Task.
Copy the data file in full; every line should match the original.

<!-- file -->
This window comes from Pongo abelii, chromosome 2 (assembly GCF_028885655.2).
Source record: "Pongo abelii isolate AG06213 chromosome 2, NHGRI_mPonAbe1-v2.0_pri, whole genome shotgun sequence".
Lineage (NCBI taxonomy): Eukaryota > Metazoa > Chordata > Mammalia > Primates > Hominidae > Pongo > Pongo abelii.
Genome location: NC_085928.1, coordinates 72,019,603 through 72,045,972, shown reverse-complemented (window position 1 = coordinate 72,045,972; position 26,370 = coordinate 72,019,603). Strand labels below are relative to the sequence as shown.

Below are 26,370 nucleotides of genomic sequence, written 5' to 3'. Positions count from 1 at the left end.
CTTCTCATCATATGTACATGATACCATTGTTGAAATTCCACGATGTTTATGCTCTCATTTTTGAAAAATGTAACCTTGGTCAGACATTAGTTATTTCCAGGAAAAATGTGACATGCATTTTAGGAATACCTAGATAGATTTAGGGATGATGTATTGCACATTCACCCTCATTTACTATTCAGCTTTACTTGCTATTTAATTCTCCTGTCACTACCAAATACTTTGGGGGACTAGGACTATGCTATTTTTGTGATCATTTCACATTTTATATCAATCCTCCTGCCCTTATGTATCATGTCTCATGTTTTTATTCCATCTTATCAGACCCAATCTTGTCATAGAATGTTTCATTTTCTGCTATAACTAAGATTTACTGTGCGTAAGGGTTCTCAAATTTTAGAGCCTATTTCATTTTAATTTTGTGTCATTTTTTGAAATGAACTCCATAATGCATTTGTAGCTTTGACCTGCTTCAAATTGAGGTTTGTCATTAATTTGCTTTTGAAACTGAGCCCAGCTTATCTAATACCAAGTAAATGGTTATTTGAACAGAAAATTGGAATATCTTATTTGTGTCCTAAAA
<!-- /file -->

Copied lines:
This window comes from Pongo abelii, chromosome 2 (assembly GCF_028885655.2).
Source record: "Pongo abelii isolate AG06213 chromosome 2, NHGRI_mPonAbe1-v2.0_pri, whole genome shotgun sequence".
Lineage (NCBI taxonomy): Eukaryota > Metazoa > Chordata > Mammalia > Primates > Hominidae > Pongo > Pongo abelii.
Genome location: NC_085928.1, coordinates 72,019,603 through 72,045,972, shown reverse-complemented (window position 1 = coordinate 72,045,972; position 26,370 = coordinate 72,019,603). Strand labels below are relative to the sequence as shown.

Below are 26,370 nucleotides of genomic sequence, written 5' to 3'. Positions count from 1 at the left end.
CTTCTCATCATATGTACATGATACCATTGTTGAAATTCCACGATGTTTATGCTCTCATTTTTGAAAAATGTAACCTTGGTCAGACATTAGTTATTTCCAGGAAAAATGTGACATGCATTTTAGGAATACCTAGATAGATTTAGGGATGATGTATTGCACATTCACCCTCATTTACTATTCAGCTTTACTTGCTATTTAATTCTCCTGTCACTACCAAATACTTTGGGGGACTAGGACTATGCTATTTTTGTGATCATTTCACATTTTATATCAATCCTCCTGCCCTTATGTATCATGTCTCATGTTTTTATTCCATCTTATCAGACCCAATCTTGTCATAGAATGTTTCATTTTCTGCTATAACTAAGATTTACTGTGCGTAAGGGTTCTCAAATTTTAGAGCCTATTTCATTTTAATTTTGTGTCATTTTTTGAAATGAACTCCATAATGCATTTGTAGCTTTGACCTGCTTCAAATTGAGGTTTGTCATTAATTTGCTTTTGAAACTGAGCCCAGCTTATCTAATACCAAGTAAATGGTTATTTGAACAGAAAATTGGAATATCTTATTTGTGTCCTAAAA